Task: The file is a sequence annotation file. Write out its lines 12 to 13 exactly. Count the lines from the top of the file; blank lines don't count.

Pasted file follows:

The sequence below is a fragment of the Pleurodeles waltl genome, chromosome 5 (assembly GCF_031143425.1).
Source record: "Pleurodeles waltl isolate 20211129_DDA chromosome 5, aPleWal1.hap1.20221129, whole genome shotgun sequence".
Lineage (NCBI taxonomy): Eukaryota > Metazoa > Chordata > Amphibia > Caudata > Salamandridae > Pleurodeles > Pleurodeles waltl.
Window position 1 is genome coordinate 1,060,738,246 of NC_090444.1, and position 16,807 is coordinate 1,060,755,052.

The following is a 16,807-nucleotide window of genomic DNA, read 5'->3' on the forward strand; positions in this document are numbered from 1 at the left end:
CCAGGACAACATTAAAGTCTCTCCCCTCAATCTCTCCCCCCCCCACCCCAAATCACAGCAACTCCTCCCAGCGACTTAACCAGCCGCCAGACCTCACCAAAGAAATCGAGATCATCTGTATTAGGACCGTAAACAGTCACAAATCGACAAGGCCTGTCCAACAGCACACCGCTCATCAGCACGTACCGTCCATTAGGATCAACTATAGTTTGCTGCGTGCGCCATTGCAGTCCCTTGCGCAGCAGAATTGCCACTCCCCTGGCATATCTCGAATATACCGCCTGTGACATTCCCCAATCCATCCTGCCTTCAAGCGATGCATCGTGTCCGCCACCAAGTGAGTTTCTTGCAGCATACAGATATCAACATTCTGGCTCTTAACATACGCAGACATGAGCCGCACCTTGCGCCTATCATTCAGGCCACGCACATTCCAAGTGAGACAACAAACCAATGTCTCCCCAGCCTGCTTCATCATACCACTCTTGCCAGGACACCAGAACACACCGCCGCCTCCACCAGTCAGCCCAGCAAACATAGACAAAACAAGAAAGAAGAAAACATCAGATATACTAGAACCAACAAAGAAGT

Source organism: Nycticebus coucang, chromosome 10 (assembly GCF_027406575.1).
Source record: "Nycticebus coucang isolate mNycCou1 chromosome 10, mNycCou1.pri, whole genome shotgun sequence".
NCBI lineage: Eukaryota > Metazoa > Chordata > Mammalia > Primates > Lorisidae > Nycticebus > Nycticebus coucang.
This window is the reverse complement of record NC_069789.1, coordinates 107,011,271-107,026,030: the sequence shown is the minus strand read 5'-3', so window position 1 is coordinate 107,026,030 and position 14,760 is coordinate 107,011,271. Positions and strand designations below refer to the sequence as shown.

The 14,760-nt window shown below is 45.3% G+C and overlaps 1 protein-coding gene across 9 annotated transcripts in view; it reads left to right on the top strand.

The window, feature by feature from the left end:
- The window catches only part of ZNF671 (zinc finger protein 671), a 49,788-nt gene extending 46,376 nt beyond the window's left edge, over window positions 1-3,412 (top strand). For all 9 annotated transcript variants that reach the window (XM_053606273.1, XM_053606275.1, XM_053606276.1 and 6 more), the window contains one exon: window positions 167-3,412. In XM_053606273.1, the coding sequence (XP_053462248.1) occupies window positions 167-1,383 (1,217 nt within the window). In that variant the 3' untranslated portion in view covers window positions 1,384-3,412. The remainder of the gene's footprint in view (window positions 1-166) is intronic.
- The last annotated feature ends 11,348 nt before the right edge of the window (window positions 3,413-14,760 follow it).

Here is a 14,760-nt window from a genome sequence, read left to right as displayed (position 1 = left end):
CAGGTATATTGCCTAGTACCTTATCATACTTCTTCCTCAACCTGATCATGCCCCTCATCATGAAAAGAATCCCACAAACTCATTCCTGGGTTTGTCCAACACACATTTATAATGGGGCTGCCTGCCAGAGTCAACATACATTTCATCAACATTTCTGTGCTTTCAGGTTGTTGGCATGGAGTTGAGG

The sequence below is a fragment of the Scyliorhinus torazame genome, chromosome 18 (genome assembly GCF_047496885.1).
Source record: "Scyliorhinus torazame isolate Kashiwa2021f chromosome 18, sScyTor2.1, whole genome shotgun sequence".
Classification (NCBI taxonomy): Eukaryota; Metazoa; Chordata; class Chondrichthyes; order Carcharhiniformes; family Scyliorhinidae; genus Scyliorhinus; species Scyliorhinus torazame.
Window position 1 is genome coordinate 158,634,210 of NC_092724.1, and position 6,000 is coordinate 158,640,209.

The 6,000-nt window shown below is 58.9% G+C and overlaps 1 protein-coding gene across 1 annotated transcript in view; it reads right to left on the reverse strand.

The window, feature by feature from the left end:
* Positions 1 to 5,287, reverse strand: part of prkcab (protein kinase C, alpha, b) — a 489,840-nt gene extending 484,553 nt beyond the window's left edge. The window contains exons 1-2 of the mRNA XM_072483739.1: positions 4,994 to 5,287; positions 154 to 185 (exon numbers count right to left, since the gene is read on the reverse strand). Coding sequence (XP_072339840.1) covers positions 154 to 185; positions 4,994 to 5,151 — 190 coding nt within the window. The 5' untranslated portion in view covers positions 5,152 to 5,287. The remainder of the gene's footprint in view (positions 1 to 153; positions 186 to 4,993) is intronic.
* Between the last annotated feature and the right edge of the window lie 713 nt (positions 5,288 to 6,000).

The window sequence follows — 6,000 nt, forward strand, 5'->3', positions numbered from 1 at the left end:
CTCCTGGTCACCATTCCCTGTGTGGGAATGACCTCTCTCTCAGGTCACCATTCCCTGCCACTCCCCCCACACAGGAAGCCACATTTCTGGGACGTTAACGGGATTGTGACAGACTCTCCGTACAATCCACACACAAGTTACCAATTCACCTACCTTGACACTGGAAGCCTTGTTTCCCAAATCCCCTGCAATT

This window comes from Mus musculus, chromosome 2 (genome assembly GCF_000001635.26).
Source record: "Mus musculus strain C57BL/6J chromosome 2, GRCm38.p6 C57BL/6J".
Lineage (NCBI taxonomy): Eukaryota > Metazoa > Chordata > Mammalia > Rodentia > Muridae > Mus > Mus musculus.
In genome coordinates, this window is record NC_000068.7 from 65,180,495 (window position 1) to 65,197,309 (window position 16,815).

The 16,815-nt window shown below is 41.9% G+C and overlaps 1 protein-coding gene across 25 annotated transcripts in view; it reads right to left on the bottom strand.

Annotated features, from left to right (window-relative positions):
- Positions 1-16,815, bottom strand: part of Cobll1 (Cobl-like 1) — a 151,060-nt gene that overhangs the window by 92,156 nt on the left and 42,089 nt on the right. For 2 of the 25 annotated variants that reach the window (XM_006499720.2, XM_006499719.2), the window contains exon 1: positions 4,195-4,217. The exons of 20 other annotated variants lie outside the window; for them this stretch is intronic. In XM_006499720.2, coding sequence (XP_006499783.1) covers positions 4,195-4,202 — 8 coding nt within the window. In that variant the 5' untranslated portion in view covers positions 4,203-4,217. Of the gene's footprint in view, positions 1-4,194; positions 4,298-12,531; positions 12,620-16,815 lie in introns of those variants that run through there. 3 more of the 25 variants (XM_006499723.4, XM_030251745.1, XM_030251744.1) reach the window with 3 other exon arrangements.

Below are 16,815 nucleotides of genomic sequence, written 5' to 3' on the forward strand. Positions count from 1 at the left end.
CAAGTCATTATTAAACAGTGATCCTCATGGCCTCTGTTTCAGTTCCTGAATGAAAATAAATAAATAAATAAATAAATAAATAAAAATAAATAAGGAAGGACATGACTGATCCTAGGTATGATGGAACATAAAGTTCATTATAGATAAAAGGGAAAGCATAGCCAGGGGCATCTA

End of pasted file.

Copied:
The window, feature by feature from the left end:
- The window catches only part of ZNF671 (zinc finger protein 671), a 49,788-nt gene extending 46,376 nt beyond the window's left edge, over window positions 1-3,412 (top strand). For all 9 annotated transcript variants that reach the window (XM_053606273.1, XM_053606275.1, XM_053606276.1 and 6 more), the window contains one exon: window positions 167-3,412. In XM_053606273.1, the coding sequence (XP_053462248.1) occupies window positions 167-1,383 (1,217 nt within the window). In that variant the 3' untranslated portion in view covers window positions 1,384-3,412. The remainder of the gene's footprint in view (window positions 1-166) is intronic.